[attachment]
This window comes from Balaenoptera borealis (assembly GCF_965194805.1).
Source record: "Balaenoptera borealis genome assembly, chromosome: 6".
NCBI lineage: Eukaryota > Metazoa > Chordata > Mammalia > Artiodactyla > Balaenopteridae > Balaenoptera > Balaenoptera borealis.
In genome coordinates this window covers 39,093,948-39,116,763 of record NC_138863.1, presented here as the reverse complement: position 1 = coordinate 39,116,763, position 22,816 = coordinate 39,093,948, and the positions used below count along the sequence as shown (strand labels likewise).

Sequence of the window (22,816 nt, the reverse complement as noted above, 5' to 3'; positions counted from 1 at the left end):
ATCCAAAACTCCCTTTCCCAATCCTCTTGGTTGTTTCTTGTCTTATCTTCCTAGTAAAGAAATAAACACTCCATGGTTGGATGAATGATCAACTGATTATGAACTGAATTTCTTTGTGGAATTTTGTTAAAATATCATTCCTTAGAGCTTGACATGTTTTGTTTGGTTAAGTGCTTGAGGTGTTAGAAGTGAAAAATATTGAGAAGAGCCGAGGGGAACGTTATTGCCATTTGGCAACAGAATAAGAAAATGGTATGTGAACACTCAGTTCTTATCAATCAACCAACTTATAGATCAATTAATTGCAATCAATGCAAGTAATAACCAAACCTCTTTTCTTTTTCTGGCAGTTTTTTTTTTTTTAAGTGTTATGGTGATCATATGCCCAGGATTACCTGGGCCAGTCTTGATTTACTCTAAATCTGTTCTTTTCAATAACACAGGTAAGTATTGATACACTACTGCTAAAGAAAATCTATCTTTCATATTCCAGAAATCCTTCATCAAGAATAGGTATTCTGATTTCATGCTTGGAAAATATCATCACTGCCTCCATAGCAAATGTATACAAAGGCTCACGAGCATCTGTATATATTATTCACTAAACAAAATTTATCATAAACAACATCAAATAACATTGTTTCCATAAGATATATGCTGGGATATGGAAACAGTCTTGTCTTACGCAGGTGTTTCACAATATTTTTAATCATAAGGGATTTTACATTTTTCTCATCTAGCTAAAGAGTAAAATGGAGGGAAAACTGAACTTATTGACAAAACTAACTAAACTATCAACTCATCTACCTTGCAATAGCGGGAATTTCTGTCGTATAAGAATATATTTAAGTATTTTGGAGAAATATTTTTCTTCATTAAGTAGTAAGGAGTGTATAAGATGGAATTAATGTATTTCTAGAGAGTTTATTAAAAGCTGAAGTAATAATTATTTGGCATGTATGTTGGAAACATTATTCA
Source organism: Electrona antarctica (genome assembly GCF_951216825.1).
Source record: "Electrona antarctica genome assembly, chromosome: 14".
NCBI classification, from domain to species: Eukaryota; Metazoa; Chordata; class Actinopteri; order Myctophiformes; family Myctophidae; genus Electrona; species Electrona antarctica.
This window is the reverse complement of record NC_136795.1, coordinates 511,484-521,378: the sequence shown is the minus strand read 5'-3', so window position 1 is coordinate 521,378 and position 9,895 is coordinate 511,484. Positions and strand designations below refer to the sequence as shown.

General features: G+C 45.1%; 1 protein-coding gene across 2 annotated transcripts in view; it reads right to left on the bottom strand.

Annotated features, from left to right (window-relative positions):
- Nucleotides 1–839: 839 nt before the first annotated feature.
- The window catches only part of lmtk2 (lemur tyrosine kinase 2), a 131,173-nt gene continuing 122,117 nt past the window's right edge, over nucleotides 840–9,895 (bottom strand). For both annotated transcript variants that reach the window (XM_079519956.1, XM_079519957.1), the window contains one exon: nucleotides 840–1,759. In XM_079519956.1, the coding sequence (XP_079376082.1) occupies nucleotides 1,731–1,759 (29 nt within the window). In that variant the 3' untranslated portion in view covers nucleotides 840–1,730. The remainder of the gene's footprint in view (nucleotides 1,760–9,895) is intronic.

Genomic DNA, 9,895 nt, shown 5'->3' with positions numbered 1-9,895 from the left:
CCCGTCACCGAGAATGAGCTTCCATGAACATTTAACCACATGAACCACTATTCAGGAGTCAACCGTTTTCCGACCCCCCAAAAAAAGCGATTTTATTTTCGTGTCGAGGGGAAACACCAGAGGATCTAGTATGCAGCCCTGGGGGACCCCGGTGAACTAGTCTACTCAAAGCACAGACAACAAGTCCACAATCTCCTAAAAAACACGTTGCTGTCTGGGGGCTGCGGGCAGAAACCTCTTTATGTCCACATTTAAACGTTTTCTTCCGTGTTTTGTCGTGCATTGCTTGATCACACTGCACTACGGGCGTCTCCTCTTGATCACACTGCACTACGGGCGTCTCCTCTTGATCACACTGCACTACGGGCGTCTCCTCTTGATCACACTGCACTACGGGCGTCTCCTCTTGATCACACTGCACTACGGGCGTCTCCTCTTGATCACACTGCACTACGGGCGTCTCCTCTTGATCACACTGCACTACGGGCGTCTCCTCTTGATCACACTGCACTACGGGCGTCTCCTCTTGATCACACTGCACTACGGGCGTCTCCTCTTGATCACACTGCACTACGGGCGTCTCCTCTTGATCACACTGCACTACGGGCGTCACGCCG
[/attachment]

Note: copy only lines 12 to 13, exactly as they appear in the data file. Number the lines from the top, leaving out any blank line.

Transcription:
Annotated features, from left to right (window-relative positions):
- Nucleotides 1–839: 839 nt before the first annotated feature.